Estelle Parsons makes it abundantly clear that she's a theater person, and yet she holds a place of honor in the world of movies. Not only was she in an American classic, Arthur Penn's Bonnie and Clyde (1967), but also the only member of its cast to win an Oscar (Best Supporting Actress), even though Warren Beatty, Faye Dunaway, Gene Hackman and Michael J. Pollard also received nominations. (She was nominated again the following year for her role in Paul Newman's Rachel, Rachel.) This paradox isn't lost on Ms. Parsons, who spoke with Cinematical via phone recently, but she seems amused by it all. To her, it was fun, but it's just a footnote compared to her love of the stage. Today, at an imperturbable 80 years of age, she acts, directs plays, works often with Al Pacino and loves her long walks in the woods. Warner Home Video releases the new, remastered Bonnie and Clyde DVD on March 25.
Cinematical: Have you seen Bonnie and Clyde recently?
Estelle Parsons: Yes. Gee, I just loved it. I think I saw it on the 30th anniversary. And I saw it again now. It's just so intense. It was wonderful. It was like looking at something I wasn't in.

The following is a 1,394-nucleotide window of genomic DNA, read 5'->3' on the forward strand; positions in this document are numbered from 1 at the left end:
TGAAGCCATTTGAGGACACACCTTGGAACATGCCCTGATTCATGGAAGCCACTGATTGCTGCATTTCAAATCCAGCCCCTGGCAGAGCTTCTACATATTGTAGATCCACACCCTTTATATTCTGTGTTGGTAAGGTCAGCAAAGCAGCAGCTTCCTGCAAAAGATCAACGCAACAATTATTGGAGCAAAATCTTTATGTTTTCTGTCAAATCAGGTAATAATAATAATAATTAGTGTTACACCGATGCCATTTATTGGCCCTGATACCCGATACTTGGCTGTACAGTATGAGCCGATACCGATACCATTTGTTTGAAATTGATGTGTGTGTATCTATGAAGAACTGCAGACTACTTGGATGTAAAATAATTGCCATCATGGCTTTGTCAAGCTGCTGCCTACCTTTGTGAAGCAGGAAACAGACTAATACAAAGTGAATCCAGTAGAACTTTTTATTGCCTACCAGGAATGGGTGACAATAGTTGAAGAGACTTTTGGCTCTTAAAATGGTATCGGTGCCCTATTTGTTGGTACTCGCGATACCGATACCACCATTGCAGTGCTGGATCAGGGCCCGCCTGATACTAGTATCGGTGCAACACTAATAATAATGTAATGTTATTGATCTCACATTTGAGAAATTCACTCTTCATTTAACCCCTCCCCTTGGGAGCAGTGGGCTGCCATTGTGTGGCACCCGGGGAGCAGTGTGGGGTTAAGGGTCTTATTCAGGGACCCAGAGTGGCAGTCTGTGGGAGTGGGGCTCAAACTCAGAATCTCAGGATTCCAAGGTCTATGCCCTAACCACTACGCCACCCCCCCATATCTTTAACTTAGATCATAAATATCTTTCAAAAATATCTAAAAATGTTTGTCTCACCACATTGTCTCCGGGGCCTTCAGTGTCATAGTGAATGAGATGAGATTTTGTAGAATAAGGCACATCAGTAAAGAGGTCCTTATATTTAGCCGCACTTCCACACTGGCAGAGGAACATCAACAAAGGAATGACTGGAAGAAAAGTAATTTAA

Cinematical: How did your role in the movie come about? Did Warren Beatty cast you?
EP: No! I was working for Arthur Penn at the Berkshire Drama Festival and I did "Skin of Our Teeth," which Penn had directed in an experimental way. It meant so much. I discovered a great gift with him, which I didn't even know I had. So I was high as a kite on all this good work I had been doing. I was so excited! I was riding high! I was learning all kinds of things about myself. I was going to join a repertory company in San Francisco, and then it fell through, and Arthur said: "You have to read this script." I thought, "This is one of those secondary roles." And I kept reading and it kept getting better and better. Plus I had worked with Gene Hackman before and loved him.